Cumberbatch, Hamlet

Cumberbatch in Hamlet (or ‘Something is Missing in the State of Denmark’) | Theatre

Nicola Edwards casts a critical eye over Benedict Cumberbatch’s performance in Hamlet, a National Theatre production directed by Lyndsey Turner. 

There have been a myriad Hamlets in recent years. David Tennant arguably was the catalyst, with his desperate and feverish depiction of the Dane at the RSC. John Simm continued the trend with his vitriolic performance at The Crucible in Sheffield. Then there was the truly superb Rory Kinnear, whose multi-layered and supremely intelligent portrayal of Hamlet revealed all the subtle nuances of Shakespeare’s most complex character.   And now, we have Benedict Cumberbatch, one of our greatest and most lauded actors taking on the part all great actors must, at some point in their youth, attempt. His is a fair attempt in a production that is at best interesting and at worst fragmented, chaotic and even, at times, misguided.

The director, Lyndsey Turner, has made some questionable choices. There was much in the press, after the initial previews, of her decision to begin the play with the ‘to be or not to be’ soliloquy. In the final performance the soliloquy is back close to where it should be, but Turner has still clumsily hacked at the play’s structure with a blunt instrument. The tense, atmospheric first scene with the introduction of the ghost is gone. Instead, the audience is presented with Cumberbatch, alone on stage with a portable record player and sifting nostalgically through old photographs. A tattooed, backpacked and consistently breathless Horatio intrudes on his friend’s solitude and we are given a brief explanation of the situation in Denmark. Omitting the opening scene considerably weakens the beginning of the play. The almost total re-writing and shortening of the play within the play, or ‘The Mousetrap’ as it is known, turns a pivotal point in Hamlet into merely a distraction. The use of slow motion during the soliloquies is initially a novel idea, but by Hamlet’s third speech it is too easy to look past Cumberbatch and watch the actors around him perform their bizarre moon walks. Even the grandiose stage design, although beautiful, deflects from the action of the play. Hamlet’s ‘distracted globe’ becomes an epidemic in this production.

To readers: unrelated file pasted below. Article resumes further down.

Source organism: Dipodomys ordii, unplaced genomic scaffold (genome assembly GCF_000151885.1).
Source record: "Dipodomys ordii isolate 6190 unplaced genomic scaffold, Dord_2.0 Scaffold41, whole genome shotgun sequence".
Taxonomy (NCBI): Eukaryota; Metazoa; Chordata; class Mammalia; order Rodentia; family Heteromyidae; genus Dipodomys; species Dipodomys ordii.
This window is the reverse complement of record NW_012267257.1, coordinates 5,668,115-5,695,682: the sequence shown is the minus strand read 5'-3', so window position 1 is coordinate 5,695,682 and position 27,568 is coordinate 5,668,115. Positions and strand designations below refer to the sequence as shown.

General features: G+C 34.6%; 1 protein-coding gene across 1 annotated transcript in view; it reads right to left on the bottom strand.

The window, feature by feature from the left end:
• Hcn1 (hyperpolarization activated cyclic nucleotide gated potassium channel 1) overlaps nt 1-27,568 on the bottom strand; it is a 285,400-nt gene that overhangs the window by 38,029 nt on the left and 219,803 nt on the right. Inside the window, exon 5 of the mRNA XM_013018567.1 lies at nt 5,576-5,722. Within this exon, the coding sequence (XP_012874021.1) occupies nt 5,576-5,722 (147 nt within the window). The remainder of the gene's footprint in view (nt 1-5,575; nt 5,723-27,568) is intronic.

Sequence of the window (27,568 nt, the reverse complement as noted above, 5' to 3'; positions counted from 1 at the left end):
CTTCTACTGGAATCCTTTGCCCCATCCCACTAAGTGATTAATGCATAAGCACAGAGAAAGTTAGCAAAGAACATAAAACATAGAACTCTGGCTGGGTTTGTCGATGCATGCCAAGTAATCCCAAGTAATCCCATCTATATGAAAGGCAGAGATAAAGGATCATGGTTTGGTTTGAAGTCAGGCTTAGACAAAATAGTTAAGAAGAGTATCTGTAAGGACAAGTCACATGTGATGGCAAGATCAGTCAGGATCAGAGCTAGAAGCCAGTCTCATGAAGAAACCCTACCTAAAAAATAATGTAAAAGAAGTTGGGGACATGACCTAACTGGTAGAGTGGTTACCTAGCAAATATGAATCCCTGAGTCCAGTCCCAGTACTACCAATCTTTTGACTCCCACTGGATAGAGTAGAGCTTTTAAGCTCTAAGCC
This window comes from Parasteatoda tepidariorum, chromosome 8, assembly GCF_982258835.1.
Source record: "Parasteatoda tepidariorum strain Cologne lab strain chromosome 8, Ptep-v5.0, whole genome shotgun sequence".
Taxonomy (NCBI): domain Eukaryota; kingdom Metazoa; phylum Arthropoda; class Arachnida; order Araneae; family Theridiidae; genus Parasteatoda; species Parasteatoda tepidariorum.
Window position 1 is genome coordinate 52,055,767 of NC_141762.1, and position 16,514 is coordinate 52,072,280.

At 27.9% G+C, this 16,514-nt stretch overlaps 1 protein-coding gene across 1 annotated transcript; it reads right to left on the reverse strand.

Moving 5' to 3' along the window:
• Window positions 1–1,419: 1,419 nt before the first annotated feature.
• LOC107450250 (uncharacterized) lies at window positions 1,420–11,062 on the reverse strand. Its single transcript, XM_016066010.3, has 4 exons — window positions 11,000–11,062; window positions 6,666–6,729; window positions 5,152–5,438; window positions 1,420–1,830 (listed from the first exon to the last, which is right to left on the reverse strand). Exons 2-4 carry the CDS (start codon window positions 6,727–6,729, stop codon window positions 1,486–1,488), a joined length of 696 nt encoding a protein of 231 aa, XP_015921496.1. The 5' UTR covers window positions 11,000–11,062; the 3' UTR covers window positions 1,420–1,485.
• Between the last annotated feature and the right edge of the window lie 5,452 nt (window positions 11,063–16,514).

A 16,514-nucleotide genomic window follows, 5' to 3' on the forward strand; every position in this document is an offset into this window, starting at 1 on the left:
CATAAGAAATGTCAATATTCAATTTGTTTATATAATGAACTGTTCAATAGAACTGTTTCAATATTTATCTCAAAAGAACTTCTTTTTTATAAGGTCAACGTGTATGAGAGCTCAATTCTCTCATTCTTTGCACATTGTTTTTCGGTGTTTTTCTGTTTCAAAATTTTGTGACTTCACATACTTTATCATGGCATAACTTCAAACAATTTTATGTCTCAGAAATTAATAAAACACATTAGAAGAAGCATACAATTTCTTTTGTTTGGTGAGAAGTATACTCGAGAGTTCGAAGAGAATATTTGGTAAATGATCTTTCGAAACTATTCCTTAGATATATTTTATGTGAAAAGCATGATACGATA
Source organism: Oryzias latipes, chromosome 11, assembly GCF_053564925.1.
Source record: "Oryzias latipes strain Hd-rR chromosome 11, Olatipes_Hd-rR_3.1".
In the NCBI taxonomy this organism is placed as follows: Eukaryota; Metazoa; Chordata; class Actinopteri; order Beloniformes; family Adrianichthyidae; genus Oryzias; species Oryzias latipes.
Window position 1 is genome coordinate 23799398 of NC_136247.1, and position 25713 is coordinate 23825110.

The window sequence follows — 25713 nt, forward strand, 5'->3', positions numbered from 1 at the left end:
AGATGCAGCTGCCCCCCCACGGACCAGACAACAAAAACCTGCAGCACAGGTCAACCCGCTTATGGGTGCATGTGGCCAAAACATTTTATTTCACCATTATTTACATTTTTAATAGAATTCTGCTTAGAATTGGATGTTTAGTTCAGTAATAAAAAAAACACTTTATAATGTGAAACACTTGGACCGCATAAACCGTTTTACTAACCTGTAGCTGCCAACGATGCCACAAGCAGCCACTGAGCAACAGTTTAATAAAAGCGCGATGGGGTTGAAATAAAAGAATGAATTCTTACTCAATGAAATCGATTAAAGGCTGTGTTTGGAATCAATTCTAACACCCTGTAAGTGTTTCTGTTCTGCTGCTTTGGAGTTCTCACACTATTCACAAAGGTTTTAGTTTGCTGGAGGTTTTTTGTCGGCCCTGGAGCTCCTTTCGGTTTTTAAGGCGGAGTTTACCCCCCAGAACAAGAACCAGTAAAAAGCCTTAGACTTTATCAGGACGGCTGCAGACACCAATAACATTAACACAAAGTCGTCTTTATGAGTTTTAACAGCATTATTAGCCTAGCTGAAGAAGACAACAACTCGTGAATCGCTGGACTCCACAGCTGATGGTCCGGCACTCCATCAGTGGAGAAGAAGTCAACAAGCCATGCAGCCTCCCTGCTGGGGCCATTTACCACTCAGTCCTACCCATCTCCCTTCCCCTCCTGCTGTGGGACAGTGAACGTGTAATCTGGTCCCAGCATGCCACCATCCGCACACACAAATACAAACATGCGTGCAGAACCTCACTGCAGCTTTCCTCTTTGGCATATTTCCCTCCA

The central performances seem to suffer from the structural and stylistic constraints that are enforced on them. The most disappointing is the frustratingly fragile Ophelia, a lazy and unchallenging interpretation that jars with Turner’s more experimental touches. Cumberbatch makes a very serious Hamlet; a moral man caught in an immoral world. When Hamlet adopts his ‘antic disposition’, Cumberbatch is magnificent, reminiscent of his whirling and energetic performance in Sherlock. He delivers Hamlet’s witticisms as though they are his own, but in other areas his performance is less convincing. Hamlet’s frustration at his inability to act is clear, but his grief and despair are less believable. Even during his two great meditations on death and suicide, it is questionable whether Cumberbatch’s Hamlet really wants to end his life. He never lays himself bare, not even in the soliloquies, perhaps because he is made to deliver them against a freeze-frame of the very characters that inhibit him.

Hamlet answers Claudius’ attack on his grief with the assertion that he is not ‘playing’ at mourning, that his heartbreak is genuine. Unfortunately Cumberbatch’s depiction of this grief is entirely that – an obvious act. After marvelling at his performance as both the creature and as Frankenstein in the eponymous play directed by Danny Boyle, Cumberbatch is more than capable of ‘laying himself bare’ on stage. Perhaps what is missing in this production of Hamlet is a director who allows him to take centre stage.